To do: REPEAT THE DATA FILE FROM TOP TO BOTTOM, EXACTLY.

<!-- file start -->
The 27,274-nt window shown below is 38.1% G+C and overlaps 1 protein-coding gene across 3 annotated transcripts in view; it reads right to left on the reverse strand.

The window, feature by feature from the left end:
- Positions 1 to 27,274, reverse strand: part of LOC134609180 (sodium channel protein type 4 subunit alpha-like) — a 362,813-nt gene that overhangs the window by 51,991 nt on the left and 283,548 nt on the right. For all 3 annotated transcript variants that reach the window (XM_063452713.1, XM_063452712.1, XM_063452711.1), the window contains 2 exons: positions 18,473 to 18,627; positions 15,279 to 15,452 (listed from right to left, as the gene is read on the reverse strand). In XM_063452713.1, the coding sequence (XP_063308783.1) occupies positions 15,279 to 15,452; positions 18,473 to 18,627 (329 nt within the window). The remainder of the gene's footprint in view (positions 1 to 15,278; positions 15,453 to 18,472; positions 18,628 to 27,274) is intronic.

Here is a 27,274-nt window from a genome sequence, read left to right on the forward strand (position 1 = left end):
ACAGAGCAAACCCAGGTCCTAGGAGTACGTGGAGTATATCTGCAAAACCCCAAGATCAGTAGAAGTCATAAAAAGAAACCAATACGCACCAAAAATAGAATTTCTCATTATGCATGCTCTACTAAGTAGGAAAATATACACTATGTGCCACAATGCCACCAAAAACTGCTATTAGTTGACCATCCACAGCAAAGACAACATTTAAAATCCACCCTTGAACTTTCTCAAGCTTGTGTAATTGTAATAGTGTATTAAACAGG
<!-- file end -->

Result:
The 27,274-nt window shown below is 38.1% G+C and overlaps 1 protein-coding gene across 3 annotated transcripts in view; it reads right to left on the reverse strand.

The window, feature by feature from the left end:
- Positions 1 to 27,274, reverse strand: part of LOC134609180 (sodium channel protein type 4 subunit alpha-like) — a 362,813-nt gene that overhangs the window by 51,991 nt on the left and 283,548 nt on the right. For all 3 annotated transcript variants that reach the window (XM_063452713.1, XM_063452712.1, XM_063452711.1), the window contains 2 exons: positions 18,473 to 18,627; positions 15,279 to 15,452 (listed from right to left, as the gene is read on the reverse strand). In XM_063452713.1, the coding sequence (XP_063308783.1) occupies positions 15,279 to 15,452; positions 18,473 to 18,627 (329 nt within the window). The remainder of the gene's footprint in view (positions 1 to 15,278; positions 15,453 to 18,472; positions 18,628 to 27,274) is intronic.

Here is a 27,274-nt window from a genome sequence, read left to right on the forward strand (position 1 = left end):
ACAGAGCAAACCCAGGTCCTAGGAGTACGTGGAGTATATCTGCAAAACCCCAAGATCAGTAGAAGTCATAAAAAGAAACCAATACGCACCAAAAATAGAATTTCTCATTATGCATGCTCTACTAAGTAGGAAAATATACACTATGTGCCACAATGCCACCAAAAACTGCTATTAGTTGACCATCCACAGCAAAGACAACATTTAAAATCCACCCTTGAACTTTCTCAAGCTTGTGTAATTGTAATAGTGTATTAAACAGG